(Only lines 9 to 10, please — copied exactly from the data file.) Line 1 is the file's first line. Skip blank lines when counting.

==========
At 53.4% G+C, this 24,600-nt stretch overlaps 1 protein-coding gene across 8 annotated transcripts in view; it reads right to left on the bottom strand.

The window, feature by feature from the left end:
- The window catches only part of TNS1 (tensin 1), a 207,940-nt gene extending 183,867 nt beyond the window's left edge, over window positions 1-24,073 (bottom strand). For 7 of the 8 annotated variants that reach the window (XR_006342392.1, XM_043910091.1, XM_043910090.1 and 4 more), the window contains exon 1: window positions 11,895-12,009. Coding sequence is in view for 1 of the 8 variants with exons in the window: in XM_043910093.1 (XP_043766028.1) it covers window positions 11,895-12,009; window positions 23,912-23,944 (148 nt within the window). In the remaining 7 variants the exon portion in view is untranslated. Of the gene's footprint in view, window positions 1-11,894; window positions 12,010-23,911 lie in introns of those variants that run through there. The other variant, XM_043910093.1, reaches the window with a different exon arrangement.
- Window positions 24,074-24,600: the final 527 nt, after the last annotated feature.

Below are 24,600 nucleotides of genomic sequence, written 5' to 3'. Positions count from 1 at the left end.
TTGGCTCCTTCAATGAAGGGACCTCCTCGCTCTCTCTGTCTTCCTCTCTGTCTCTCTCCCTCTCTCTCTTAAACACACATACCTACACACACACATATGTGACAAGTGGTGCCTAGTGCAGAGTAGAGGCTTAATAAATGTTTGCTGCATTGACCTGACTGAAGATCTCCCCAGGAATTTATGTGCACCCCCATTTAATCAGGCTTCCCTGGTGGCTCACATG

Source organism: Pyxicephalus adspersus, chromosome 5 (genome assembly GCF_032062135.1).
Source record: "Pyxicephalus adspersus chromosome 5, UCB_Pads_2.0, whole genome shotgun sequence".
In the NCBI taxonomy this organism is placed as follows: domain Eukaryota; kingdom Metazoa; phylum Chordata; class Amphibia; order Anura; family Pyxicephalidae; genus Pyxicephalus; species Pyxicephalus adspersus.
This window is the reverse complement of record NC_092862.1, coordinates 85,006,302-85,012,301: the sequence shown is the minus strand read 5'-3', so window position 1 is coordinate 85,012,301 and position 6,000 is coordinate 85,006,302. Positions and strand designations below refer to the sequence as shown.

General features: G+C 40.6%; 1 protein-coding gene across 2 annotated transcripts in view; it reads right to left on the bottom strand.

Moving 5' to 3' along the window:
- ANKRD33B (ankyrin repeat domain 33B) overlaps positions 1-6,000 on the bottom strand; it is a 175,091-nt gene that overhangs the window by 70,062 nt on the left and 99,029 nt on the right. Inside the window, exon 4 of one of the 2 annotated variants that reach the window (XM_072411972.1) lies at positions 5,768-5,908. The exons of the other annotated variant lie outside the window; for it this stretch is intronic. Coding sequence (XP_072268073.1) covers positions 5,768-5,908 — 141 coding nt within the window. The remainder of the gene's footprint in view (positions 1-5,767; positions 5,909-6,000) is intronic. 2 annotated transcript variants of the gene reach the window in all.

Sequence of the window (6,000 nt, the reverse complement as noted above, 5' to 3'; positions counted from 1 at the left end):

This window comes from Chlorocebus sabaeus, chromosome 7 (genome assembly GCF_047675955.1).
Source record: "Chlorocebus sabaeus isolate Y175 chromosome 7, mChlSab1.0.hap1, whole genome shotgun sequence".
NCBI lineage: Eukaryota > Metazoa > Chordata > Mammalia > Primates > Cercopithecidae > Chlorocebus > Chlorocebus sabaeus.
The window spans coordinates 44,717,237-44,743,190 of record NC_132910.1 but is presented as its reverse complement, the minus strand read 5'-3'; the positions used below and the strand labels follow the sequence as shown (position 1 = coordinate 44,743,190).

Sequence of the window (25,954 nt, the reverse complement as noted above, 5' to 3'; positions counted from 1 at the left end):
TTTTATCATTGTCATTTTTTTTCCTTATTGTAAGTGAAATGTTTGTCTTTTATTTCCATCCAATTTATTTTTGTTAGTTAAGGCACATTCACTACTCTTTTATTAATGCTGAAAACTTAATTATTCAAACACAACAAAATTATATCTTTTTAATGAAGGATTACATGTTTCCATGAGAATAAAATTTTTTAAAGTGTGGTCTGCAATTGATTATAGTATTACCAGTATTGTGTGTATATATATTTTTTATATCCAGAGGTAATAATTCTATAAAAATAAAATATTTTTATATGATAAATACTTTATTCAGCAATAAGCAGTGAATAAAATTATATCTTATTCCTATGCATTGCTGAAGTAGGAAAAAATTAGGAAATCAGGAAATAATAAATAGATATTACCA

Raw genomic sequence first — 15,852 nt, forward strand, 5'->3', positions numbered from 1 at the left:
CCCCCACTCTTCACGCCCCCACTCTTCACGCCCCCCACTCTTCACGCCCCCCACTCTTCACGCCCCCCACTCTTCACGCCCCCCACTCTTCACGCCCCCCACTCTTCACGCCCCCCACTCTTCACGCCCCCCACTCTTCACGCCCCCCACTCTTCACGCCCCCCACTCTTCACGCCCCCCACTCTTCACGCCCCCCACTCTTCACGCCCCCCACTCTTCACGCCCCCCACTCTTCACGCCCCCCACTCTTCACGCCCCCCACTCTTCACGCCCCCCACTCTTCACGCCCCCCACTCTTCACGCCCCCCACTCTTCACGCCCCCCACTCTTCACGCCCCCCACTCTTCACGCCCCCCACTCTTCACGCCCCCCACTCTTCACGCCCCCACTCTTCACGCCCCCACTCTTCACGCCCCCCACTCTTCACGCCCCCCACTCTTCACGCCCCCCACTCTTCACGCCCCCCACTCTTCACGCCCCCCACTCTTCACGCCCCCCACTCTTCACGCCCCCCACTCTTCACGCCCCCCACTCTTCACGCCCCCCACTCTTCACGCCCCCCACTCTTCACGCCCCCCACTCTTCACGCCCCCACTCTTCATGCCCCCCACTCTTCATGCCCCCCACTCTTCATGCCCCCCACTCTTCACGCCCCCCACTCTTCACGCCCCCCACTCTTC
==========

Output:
In the NCBI taxonomy this organism is placed as follows: domain Eukaryota; kingdom Metazoa; phylum Chordata; class Amphibia; order Anura; family Pyxicephalidae; genus Pyxicephalus; species Pyxicephalus adspersus.
This window is the reverse complement of record NC_092862.1, coordinates 85,006,302-85,012,301: the sequence shown is the minus strand read 5'-3', so window position 1 is coordinate 85,012,301 and position 6,000 is coordinate 85,006,302. Positions and strand designations below refer to the sequence as shown.